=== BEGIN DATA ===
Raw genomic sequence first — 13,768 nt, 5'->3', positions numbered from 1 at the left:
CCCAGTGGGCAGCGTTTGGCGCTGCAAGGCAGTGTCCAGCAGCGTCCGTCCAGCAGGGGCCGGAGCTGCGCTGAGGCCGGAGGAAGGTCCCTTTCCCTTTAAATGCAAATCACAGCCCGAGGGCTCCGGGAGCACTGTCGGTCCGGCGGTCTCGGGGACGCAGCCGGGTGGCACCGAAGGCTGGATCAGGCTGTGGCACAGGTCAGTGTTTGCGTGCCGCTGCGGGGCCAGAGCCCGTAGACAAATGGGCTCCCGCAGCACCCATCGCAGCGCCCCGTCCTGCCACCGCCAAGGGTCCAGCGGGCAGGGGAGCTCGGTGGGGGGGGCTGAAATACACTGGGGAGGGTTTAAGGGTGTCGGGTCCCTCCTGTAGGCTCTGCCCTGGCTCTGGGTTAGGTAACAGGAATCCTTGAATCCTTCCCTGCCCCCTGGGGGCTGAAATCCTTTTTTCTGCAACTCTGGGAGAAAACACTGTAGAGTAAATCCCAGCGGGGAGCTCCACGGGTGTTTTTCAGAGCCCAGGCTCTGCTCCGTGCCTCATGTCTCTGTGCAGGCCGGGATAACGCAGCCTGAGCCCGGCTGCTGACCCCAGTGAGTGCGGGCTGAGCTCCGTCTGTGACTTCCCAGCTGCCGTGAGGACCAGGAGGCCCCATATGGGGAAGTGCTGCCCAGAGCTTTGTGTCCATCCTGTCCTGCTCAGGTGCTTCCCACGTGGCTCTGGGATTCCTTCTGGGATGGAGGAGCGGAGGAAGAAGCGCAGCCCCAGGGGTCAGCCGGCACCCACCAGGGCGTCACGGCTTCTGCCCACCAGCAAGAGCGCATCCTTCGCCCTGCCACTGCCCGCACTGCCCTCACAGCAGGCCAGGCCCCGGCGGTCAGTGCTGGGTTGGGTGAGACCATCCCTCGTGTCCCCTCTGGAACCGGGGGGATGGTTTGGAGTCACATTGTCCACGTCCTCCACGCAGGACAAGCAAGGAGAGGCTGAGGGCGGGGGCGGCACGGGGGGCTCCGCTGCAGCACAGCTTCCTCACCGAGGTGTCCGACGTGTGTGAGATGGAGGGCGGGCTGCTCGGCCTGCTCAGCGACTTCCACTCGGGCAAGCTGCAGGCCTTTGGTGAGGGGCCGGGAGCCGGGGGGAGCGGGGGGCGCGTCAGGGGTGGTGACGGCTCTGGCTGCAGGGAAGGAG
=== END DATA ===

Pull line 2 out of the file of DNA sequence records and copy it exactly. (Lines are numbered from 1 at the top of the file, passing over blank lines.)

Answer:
CCCAGTGGGCAGCGTTTGGCGCTGCAAGGCAGTGTCCAGCAGCGTCCGTCCAGCAGGGGCCGGAGCTGCGCTGAGGCCGGAGGAAGGTCCCTTTCCCTTTAAATGCAAATCACAGCCCGAGGGCTCCGGGAGCACTGTCGGTCCGGCGGTCTCGGGGACGCAGCCGGGTGGCACCGAAGGCTGGATCAGGCTGTGGCACAGGTCAGTGTTTGCGTGCCGCTGCGGGGCCAGAGCCCGTAGACAAATGGGCTCCCGCAGCACCCATCGCAGCGCCCCGTCCTGCCACCGCCAAGGGTCCAGCGGGCAGGGGAGCTCGGTGGGGGGGGCTGAAATACACTGGGGAGGGTTTAAGGGTGTCGGGTCCCTCCTGTAGGCTCTGCCCTGGCTCTGGGTTAGGTAACAGGAATCCTTGAATCCTTCCCTGCCCCCTGGGGGCTGAAATCCTTTTTTCTGCAACTCTGGGAGAAAACACTGTAGAGTAAATCCCAGCGGGGAGCTCCACGGGTGTTTTTCAGAGCCCAGGCTCTGCTCCGTGCCTCATGTCTCTGTGCAGGCCGGGATAACGCAGCCTGAGCCCGGCTGCTGACCCCAGTGAGTGCGGGCTGAGCTCCGTCTGTGACTTCCCAGCTGCCGTGAGGACCAGGAGGCCCCATATGGGGAAGTGCTGCCCAGAGCTTTGTGTCCATCCTGTCCTGCTCAGGTGCTTCCCACGTGGCTCTGGGATTCCTTCTGGGATGGAGGAGCGGAGGAAGAAGCGCAGCCCCAGGGGTCAGCCGGCACCCACCAGGGCGTCACGGCTTCTGCCCACCAGCAAGAGCGCATCCTTCGCCCTGCCACTGCCCGCACTGCCCTCACAGCAGGCCAGGCCCCGGCGGTCAGTGCTGGGTTGGGTGAGACCATCCCTCGTGTCCCCTCTGGAACCGGGGGGATGGTTTGGAGTCACATTGTCCACGTCCTCCACGCAGGACAAGCAAGGAGAGGCTGAGGGCGGGGGCGGCACGGGGGGCTCCGCTGCAGCACAGCTTCCTCACCGAGGTGTCCGACGTGTGTGAGATGGAGGGCGGGCTGCTCGGCCTGCTCAGCGACTTCCACTCGGGCAAGCTGCAGGCCTTTGGTGAGGGGCCGGGAGCCGGGGGGAGCGGGGGGCGCGTCAGGGGTGGTGACGGCTCTGGCTGCAGGGAAGGAG